Red Tory fever has arrived. Traditionalists should pay attention. Theologian and Tory guru Phillip Blond is here lecturing at Georgetown’s Tocqueville Forum and at Villanova University. See here for Blond’s host Patrick Deenan’s post on the Front Porch Republic.
For an introduction to the Red Tories, drop by the website of their thinktank, ResPublica.and wondering if New York conservatives have anything to learn from their British cousins. Could American “conservatives” be edified by an injection of Red Toryism? The possibility intrigues. I remain skeptical of the English Red Tory movement. Skeptical that it will be a passing fad, a gimmick that will leave its adherents jaded by business as usual. Nothing more than another form of big government, “compassionate conservatism”. Or it could be something more… something … well… conservative. Only time will tell.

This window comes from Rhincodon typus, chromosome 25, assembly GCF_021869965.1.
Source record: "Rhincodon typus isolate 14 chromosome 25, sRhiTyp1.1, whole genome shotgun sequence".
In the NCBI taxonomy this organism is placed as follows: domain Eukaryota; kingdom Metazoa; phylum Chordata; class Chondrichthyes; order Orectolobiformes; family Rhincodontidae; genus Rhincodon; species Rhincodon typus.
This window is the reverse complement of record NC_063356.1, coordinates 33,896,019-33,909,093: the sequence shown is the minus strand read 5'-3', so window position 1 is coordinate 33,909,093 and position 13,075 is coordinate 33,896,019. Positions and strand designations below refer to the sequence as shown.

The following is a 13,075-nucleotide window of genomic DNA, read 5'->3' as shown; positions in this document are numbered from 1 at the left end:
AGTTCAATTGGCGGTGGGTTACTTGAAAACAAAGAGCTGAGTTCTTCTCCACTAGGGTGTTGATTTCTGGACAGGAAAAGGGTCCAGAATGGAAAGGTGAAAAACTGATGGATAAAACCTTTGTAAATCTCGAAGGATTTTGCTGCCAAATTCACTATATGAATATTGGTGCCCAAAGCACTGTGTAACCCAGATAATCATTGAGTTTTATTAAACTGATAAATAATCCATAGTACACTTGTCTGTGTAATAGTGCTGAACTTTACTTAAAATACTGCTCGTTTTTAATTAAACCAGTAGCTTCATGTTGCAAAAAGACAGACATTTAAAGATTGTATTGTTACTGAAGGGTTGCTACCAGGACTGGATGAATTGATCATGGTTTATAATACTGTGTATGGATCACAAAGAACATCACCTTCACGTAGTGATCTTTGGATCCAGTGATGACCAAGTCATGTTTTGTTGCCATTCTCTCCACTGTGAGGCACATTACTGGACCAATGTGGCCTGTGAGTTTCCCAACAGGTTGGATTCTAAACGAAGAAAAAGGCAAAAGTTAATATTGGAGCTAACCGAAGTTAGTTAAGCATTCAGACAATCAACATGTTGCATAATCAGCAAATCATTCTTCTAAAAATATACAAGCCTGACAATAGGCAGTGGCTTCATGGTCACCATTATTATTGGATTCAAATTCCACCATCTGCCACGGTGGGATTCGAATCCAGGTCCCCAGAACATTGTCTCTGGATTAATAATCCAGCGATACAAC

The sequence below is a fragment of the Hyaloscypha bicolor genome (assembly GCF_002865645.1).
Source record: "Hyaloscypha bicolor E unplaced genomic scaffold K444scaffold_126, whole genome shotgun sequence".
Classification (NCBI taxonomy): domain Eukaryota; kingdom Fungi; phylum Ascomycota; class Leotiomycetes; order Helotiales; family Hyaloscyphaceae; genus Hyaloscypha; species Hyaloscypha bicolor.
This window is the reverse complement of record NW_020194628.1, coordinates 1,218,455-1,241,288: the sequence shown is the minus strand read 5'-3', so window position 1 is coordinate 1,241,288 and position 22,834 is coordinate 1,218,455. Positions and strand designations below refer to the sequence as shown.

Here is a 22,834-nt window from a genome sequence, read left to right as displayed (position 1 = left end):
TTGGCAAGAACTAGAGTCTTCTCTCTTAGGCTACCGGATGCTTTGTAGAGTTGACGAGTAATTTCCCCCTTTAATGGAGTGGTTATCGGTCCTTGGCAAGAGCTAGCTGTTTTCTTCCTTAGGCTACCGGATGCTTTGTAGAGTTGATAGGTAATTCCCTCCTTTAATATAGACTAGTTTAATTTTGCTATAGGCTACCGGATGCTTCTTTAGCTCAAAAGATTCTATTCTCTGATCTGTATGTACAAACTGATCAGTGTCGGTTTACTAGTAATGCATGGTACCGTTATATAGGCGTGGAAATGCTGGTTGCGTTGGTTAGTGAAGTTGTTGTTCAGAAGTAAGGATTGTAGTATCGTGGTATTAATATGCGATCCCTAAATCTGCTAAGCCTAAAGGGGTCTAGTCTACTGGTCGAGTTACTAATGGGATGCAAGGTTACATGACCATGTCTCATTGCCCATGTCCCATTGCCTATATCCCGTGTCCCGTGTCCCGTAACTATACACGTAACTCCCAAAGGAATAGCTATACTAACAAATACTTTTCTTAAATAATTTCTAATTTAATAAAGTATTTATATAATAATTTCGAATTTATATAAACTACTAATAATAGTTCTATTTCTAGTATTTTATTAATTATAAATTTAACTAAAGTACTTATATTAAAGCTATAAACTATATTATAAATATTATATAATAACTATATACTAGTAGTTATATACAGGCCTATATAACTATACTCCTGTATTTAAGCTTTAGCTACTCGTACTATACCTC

No matter what they do on the other side of the pond, there are things American conservatives can learn from the Red Tories. Or maybe learn is not the right word. Conservatives on this side of the pond do not so much need to learn from the Red Tories, but to be reminded by them. Reminded of things they have known and defended but that have fallen by the ways side. Below are five truths, rooted in our conservative tradition that the Red Tories can help us rediscover. First, the Red Tories remind us that civil society matters. We are all in this together. Theologically we calls this the principle of solidarity and it reminds us that a cold libertarianism can never replace authentic, family and community based conservatism. Second, the Red Tories remind us that markets must be moral. A humane economy is the purpose of our economic freedom. Third, the Red Tories remind us that small is beautiful. Too big to fail is too big to exist. Fourth, the Red Tories remind us that localism can save democracy. Power is responsive to the people when exercised by folks you see at the grocery store. Finally, the Red Tories remind us that conservatives conserve. Our communities, our schools, our traditions and our environment. If Phillip Blond can help us recover these things, his trip will be welcome indeed.